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UNHCR releases 2001 global refugee statistics

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UNHCR releases 2001 global refugee statistics

18 June 2002

18 June 2002

GENEVA - The number of refugees of concern to UNHCR worldwide remained virtually unchanged at 12 million in 2001, with half a million people fleeing their countries during the year and nearly as many going home.

Refugees from Afghanistan and the former Yugoslav Republic of Macedonia (FYROM) were the largest groups fleeing their country in 2001. Of the 93,000 who fled FYROM, some 90,000 returned home the same year. Nearly 200,000 Afghans fled their war-torn nation in 2001, joining more than 3.5 million who were already outside the country. The 2001 statistics do not reflect the more than 1 million Afghans who have returned so far in 2002.

There were also a number of new, large-scale movements in Africa during the year, with some 188,000 fleeing to neighbouring countries. The main outflows concerned refugees from Angola, Sudan, Democratic Republic of the Congo, the Central African Republic, Somalia, Burundi, Liberia, Rwanda and Senegal.

At the same time, however, some 267,000 African refugees were able to return home, including to Sierra Leone, Somalia, Eritrea, Burundi, Rwanda, Angola, Ethiopia and Sudan.

(Some 3.8 million Palestinians - who come under the mandate of UNRWA - are not included in UNHCR's statistics.)

In addition to refugees, UNHCR also works on behalf of returned refugees, asylum seekers, certain groups of internally displaced people (IDPs), stateless persons and others affected by war and conflict.

Although the number of IDPs of concern to UNHCR dropped by more than 800,000 during the year, there were some worrisome developments involving new internal displacement in 2001. In Afghanistan, an additional 511,000 people were displaced in 2001, bringing the total displaced population of concern to UNHCR there to 1.2 million. Some of them went home in early 2002.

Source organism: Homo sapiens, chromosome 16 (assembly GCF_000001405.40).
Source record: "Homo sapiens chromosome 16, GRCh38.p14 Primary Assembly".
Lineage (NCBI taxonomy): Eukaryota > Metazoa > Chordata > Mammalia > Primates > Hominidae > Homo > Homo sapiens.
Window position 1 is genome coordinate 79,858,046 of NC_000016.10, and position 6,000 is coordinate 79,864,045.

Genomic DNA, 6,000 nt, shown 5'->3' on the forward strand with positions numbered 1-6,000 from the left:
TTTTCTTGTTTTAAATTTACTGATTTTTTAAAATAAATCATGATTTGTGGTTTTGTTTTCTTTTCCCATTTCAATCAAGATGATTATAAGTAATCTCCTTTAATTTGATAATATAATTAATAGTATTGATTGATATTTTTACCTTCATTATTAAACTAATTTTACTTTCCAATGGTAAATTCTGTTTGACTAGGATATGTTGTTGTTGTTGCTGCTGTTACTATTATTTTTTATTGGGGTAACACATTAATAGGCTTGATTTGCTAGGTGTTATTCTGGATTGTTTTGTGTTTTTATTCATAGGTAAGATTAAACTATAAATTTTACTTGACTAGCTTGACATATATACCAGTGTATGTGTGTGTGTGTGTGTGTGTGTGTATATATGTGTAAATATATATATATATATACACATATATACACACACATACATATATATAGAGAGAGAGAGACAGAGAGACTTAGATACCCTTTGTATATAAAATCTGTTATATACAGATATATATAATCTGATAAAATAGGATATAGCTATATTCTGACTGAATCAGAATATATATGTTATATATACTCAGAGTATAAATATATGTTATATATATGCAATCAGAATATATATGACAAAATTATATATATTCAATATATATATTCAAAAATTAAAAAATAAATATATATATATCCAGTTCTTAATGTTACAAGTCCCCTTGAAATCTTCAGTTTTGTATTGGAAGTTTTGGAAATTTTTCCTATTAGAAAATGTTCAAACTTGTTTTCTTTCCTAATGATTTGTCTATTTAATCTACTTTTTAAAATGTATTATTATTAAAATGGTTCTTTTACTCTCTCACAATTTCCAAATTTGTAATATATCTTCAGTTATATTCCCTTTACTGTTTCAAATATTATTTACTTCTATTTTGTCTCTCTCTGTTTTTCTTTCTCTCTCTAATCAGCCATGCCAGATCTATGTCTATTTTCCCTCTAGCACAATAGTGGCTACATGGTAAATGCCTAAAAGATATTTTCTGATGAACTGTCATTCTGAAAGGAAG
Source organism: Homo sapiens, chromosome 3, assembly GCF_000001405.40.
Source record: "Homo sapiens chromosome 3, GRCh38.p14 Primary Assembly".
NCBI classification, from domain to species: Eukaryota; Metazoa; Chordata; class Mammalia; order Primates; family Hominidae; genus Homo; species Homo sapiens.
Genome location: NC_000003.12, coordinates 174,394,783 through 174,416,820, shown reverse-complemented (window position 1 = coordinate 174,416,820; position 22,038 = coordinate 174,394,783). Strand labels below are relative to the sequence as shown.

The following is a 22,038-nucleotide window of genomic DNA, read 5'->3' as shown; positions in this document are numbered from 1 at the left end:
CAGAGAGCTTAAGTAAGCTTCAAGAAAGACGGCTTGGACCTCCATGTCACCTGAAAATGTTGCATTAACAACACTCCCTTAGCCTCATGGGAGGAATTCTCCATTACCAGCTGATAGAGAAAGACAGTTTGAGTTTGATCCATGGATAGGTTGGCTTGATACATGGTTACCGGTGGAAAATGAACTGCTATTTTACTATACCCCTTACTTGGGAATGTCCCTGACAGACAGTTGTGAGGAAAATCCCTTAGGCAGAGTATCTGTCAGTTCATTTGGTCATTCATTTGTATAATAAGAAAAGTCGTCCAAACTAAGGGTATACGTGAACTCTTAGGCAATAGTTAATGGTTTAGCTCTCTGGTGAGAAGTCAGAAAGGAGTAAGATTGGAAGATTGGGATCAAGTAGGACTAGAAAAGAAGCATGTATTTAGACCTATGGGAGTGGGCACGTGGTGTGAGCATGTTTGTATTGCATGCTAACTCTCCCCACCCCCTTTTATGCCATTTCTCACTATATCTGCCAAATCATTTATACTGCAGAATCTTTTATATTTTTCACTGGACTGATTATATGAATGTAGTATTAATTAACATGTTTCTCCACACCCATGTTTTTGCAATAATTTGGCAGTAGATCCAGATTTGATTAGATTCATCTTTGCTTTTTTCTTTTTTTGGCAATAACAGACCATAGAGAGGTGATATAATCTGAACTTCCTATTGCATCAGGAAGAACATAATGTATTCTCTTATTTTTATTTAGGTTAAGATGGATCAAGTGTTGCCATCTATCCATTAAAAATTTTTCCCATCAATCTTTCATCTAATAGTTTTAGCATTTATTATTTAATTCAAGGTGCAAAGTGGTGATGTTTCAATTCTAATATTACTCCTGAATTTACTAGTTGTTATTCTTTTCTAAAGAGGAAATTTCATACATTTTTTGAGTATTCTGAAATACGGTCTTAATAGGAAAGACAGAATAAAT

According to government figures, Colombia saw the second largest increase in internal displacement of concern to UNHCR in 2001, up 190,500 to 720,000. This largely accounts for a 30 percent increase in the total population of concern to UNHCR in Latin America and the Caribbean. Colombians were the seventh largest group of asylum seekers worldwide in 2001.

Other major internal displacements during the year occurred in Liberia, where there were 112,000 newly displaced, and FYROM, with 74,500. By year's end, however, 58,200 of those in FYROM had gone home.

On the positive side, there were major returns of internally displaced people to their place of origin in Eritrea (more than 1 million), Bosnia and Herzegovina (80,000), Burundi (42,000) and Croatia (10,700). In addition to the more than 1 million Eritrean IDPs who went back to their homes in 2001, some 33,000 Eritrean refugees returned from Sudan. UNHCR announced in May of this year that it is ending refugee status for Eritreans as of the end of 2002.

Also on the positive side was a decrease of 700,000 stateless persons, forced migrants and others of concern to UNHCR, mainly in the countries of the Commonwealth of Independent States (CIS). Working with UNHCR, CIS countries have worked over the past decade to find solutions for these people, many of whom have been able to acquire citizenship or other legal status to enable them to integrate.

The decreases in IDPs and others of concern, plus a decline in the number of refugee returns, largely account for a decrease of 2 million in the overall population of concern to UNHCR - from 21.8 million in 2000 to 19.8 million in 2001.

Statistics on IDP numbers are often more difficult to establish than those of refugees crossing international borders. Thus, IDP numbers are often based on estimates, with significant differences between various sources of data.

Approximately 923,000 people applied for asylum worldwide in 2001, compared to just over 1,092,000 in 2000. Major origins of asylum applicants in 2001 included Afghanistan, Iraq, Turkey, Yugoslavia, China, Democratic Republic of Congo, Colombia, Russian Federation, Somalia and Iran. The number of asylum seekers whose cases were still pending at the end of the year was 940,800, compared to 900,700 at the beginning of 2001.

Currently, an estimated 7.7 million people under UNHCR's care are children below the age of 18. The percentage of refugee children ranges from 57 percent in Central Africa to only 20 percent in Central and Eastern Europe. On the other hand, refugees above 60 years of age constitute more than 15 percent of the population in Eastern Europe and the Balkans, whereas in Africa they generally represent less than 5 percent of the population. In most regions, women and girls of all ages constitute between 45-55 percent of the refugee population.